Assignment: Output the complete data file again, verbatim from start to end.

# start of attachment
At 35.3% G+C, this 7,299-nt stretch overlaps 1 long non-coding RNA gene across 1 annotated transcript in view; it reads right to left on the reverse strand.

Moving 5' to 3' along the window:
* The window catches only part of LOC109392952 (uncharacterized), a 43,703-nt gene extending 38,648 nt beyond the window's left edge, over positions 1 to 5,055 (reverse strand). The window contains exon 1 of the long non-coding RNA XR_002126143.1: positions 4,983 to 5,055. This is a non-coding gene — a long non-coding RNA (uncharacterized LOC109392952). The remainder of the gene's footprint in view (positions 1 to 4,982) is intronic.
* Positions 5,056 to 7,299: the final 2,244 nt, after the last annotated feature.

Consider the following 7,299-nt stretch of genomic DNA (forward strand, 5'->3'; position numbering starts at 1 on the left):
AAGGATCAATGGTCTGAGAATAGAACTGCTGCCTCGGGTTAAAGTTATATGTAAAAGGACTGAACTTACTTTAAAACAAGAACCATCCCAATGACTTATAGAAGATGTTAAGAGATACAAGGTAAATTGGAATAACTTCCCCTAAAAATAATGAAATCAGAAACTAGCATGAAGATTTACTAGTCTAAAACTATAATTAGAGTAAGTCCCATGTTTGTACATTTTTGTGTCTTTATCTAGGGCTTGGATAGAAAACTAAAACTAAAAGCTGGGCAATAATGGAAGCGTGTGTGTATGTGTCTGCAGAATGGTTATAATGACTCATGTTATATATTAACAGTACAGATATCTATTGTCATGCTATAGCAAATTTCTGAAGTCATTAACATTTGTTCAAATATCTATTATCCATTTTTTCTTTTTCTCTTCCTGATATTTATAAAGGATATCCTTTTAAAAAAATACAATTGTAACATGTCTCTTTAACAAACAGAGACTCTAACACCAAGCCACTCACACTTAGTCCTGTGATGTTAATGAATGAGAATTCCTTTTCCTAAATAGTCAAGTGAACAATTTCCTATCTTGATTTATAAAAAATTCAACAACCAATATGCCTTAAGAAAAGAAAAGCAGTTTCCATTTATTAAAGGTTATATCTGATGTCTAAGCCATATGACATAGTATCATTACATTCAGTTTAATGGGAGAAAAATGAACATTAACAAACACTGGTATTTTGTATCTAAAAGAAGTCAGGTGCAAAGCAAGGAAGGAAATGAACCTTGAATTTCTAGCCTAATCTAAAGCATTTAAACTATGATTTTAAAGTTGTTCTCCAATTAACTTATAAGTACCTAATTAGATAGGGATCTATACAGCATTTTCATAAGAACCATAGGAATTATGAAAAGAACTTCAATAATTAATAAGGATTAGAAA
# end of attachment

At 35.3% G+C, this 7,299-nt stretch overlaps 1 long non-coding RNA gene across 1 annotated transcript in view; it reads right to left on the reverse strand.

Moving 5' to 3' along the window:
* The window catches only part of LOC109392952 (uncharacterized), a 43,703-nt gene extending 38,648 nt beyond the window's left edge, over positions 1 to 5,055 (reverse strand). The window contains exon 1 of the long non-coding RNA XR_002126143.1: positions 4,983 to 5,055. This is a non-coding gene — a long non-coding RNA (uncharacterized LOC109392952). The remainder of the gene's footprint in view (positions 1 to 4,982) is intronic.
* Positions 5,056 to 7,299: the final 2,244 nt, after the last annotated feature.

Consider the following 7,299-nt stretch of genomic DNA (forward strand, 5'->3'; position numbering starts at 1 on the left):
AAGGATCAATGGTCTGAGAATAGAACTGCTGCCTCGGGTTAAAGTTATATGTAAAAGGACTGAACTTACTTTAAAACAAGAACCATCCCAATGACTTATAGAAGATGTTAAGAGATACAAGGTAAATTGGAATAACTTCCCCTAAAAATAATGAAATCAGAAACTAGCATGAAGATTTACTAGTCTAAAACTATAATTAGAGTAAGTCCCATGTTTGTACATTTTTGTGTCTTTATCTAGGGCTTGGATAGAAAACTAAAACTAAAAGCTGGGCAATAATGGAAGCGTGTGTGTATGTGTCTGCAGAATGGTTATAATGACTCATGTTATATATTAACAGTACAGATATCTATTGTCATGCTATAGCAAATTTCTGAAGTCATTAACATTTGTTCAAATATCTATTATCCATTTTTTCTTTTTCTCTTCCTGATATTTATAAAGGATATCCTTTTAAAAAAATACAATTGTAACATGTCTCTTTAACAAACAGAGACTCTAACACCAAGCCACTCACACTTAGTCCTGTGATGTTAATGAATGAGAATTCCTTTTCCTAAATAGTCAAGTGAACAATTTCCTATCTTGATTTATAAAAAATTCAACAACCAATATGCCTTAAGAAAAGAAAAGCAGTTTCCATTTATTAAAGGTTATATCTGATGTCTAAGCCATATGACATAGTATCATTACATTCAGTTTAATGGGAGAAAAATGAACATTAACAAACACTGGTATTTTGTATCTAAAAGAAGTCAGGTGCAAAGCAAGGAAGGAAATGAACCTTGAATTTCTAGCCTAATCTAAAGCATTTAAACTATGATTTTAAAGTTGTTCTCCAATTAACTTATAAGTACCTAATTAGATAGGGATCTATACAGCATTTTCATAAGAACCATAGGAATTATGAAAAGAACTTCAATAATTAATAAGGATTAGAAA